VSEntrica and EDF, the duo behind the UK’s current fleet of nuclear power stations, have read the political breezes, sensed the popular mood and come to the right conclusion: they are prepared to negotiate with the government to cap the price of electricity.
So they should be, of course. Even though the extent of the windfall profits collected by producers is currently unclear, no one doubts that windfall returns will be generated when current futures contracts fall. The wholesale price of electricity, absurdly, is tied to the price of gas, creating absurd results in corners of the generation market where input prices are virtually unchanged.
We might be a little nervous that Centrica and EDF volunteered so quickly. The companies are not charities and they will be looking for something for themselves, namely medium or long term price guarantees. This worry, however, is really an argument for transparency when trading begins. At this point, the willingness to come to the table is what matters. It is up to the ministers, if they are really decided on new exceptional taxes, to find decent conditions to protect public funds.
Where are the other corporate volunteers? Drax, as a biomass-based company, tends to get overlooked in the focus on nuclear, wind and solar generators, but it’s in the exact same lucky economic boat. Burning wood pellets to generate electricity is a lucrative business if you are paid as if you were a gas generator. Evidenced by the jump in Drax’s earnings and two-thirds improvement in the share price since wholesale energy began to climb last fall.
Given that Drax also enjoys extraordinary support under current arrangements (think tank Ember calculates that from 2012 to 2027 the company will have raised over £11bn in government grants), it should have to be the first company to say it would come to the table. Will Drax play ball? Aside from a few boilerplate words about working in partnership with the government, Drax was unclear Monday about his willingness to negotiate. Not good enough. Get with the program.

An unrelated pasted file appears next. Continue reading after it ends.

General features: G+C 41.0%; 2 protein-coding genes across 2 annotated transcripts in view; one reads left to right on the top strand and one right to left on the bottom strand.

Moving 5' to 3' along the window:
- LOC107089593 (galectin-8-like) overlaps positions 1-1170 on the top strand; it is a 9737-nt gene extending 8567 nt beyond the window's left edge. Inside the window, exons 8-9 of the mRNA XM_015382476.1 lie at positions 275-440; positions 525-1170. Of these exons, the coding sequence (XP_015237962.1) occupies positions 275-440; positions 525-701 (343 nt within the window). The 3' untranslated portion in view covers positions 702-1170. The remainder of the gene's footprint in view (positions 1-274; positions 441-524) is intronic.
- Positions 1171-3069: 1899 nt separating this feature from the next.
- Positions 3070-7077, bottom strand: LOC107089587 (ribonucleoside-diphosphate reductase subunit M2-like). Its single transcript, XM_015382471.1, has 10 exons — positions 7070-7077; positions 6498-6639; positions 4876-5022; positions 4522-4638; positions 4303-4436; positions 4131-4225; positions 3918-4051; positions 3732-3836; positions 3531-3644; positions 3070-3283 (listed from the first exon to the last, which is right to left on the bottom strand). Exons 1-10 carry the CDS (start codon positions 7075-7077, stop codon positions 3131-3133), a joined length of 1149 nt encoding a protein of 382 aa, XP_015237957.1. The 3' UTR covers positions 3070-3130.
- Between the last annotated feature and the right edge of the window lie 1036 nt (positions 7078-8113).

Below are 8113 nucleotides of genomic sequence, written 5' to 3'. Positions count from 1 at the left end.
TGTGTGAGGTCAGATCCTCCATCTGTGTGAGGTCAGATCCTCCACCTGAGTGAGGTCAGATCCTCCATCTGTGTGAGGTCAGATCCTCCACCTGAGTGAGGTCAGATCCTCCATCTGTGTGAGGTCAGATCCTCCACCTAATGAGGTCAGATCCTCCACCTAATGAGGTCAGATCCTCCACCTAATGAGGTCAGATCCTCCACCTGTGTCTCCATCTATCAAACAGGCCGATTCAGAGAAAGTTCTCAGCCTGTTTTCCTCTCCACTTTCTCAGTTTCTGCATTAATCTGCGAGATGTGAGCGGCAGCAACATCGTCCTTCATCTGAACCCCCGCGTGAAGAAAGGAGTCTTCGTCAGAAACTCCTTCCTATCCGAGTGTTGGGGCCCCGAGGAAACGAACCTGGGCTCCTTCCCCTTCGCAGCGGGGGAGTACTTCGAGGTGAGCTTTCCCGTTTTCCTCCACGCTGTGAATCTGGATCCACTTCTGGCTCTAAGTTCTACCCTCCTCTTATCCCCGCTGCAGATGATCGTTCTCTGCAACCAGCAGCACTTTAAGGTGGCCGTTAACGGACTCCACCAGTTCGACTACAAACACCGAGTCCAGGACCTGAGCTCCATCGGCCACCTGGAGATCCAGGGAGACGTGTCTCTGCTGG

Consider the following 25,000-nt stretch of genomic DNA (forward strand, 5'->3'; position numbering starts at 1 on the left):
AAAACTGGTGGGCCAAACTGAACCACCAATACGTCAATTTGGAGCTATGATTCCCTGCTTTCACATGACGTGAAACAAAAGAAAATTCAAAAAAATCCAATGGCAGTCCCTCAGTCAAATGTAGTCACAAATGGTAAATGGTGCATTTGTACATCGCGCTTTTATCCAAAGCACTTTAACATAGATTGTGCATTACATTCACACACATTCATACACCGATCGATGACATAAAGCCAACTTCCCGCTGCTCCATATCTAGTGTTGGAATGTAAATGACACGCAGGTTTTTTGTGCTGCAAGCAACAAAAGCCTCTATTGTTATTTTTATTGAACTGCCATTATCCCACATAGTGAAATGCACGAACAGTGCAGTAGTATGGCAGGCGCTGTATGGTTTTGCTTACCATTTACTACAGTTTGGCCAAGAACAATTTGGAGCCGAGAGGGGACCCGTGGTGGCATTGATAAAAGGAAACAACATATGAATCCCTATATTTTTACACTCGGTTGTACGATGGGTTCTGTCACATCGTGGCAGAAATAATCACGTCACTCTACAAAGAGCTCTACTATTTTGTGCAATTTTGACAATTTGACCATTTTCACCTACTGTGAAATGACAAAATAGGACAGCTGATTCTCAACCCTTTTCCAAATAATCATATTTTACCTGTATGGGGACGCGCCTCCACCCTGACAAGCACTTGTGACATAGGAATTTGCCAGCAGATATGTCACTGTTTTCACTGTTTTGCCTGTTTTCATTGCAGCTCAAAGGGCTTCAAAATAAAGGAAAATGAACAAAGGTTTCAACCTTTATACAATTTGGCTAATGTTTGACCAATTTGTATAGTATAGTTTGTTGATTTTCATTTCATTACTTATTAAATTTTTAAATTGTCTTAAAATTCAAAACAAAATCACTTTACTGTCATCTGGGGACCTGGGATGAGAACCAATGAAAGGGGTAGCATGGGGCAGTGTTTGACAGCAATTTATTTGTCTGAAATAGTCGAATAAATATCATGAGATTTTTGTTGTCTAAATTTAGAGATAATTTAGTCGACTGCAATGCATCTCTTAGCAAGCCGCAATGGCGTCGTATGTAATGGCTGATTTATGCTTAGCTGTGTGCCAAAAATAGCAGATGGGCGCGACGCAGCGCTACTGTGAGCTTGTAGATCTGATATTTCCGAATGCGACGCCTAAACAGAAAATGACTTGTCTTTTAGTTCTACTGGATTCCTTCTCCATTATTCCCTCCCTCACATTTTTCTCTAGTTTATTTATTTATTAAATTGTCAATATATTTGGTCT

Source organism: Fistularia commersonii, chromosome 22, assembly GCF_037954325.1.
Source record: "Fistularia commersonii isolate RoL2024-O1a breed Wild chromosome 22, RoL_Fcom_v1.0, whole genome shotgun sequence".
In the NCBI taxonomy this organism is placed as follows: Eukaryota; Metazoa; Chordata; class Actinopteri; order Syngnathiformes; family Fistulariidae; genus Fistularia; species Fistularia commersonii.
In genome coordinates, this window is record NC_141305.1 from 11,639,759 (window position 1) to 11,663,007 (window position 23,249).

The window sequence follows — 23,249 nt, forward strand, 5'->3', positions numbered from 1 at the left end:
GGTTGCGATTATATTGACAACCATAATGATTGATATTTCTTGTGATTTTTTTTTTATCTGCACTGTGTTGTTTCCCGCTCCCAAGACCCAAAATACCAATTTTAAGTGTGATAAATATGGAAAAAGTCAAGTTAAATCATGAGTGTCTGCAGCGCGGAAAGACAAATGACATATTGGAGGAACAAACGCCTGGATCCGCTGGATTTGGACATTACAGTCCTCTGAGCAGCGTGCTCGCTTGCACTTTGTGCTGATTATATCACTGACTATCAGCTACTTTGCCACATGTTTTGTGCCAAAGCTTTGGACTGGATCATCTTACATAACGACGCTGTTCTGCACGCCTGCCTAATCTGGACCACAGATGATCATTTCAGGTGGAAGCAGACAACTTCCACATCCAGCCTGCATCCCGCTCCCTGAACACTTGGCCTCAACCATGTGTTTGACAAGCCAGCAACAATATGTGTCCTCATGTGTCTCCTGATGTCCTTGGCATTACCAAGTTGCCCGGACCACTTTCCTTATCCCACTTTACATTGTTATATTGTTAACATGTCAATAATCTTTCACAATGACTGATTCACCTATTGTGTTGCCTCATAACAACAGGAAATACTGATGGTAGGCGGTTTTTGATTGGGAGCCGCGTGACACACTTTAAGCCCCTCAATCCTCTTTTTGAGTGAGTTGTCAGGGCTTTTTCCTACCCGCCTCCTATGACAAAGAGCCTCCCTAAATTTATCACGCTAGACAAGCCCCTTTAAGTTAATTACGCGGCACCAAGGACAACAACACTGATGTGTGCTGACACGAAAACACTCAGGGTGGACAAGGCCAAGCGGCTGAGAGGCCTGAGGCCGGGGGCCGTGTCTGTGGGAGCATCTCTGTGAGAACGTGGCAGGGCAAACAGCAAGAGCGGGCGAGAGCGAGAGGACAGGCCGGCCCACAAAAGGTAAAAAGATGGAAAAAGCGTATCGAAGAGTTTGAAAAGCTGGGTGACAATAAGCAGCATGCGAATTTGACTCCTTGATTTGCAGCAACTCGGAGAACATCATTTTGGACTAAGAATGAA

Reasons to admire outgoing Serco CEO’s business rescue work
Serco is one of those companies that is doomed never to enjoy popular acclaim and affection – or even, in some quarters, acceptance. That’s life. The suspicions are also unsurprising given that the outsourcing company only a few months ago emerged from a three-year deferred prosecution agreement with the Serious Fraud Office linked to past shenanigans with tagging contracts. electronics for prisoners.
There are, however, two good reasons to admire the business rescue work being done by chief executive Rupert Soames, who on Monday announced his impending retirement (“outsourcing,” as he put it). The first is that Serco still exists.
In 2014, survival was not guaranteed. As well as the tag scandal, Soames inherited an annual loss of £1.5billion and part of the contracts that made no commercial sense for the supplier. The company was an operational and balance sheet mess. Soames served up a £150million rights issue as an appetizer on day one and gulped investors down a £550million thumper the following year. Both fundraisers were essentially leaps of faith on the part of investors.
The turnaround was not quick, but the new strategic direction was justified. Today, Serco is a government-only contractor with greater international reach (particularly in North America) and a defense bias. The rise in the rights issue price from 100p to today’s 168p has been steady, rather than dramatic, but that’s pretty much what low-margin entrepreneurs should offer: a touch of reliability. Investors were much better off owning Serco during the period than outsourcing twin Capita (not to mention its cousin, the late and lamented Carillion).
Soames, 63, will be replaced by Mark Irwin, who has appeared to be the successor for some time. Hopefully the new man has digested the second lesson of the Soames era: speak clearly, acknowledge that outsourcing is controversial, and be prepared to debate your critics.
Some non-believers will never accept that public services are provided by private companies. The rest of us know that’s often a better way to deliver better value – but we still want maximum transparency from suppliers.
Centrica and EDF are at the table – now UK ministers must set a fair electricity price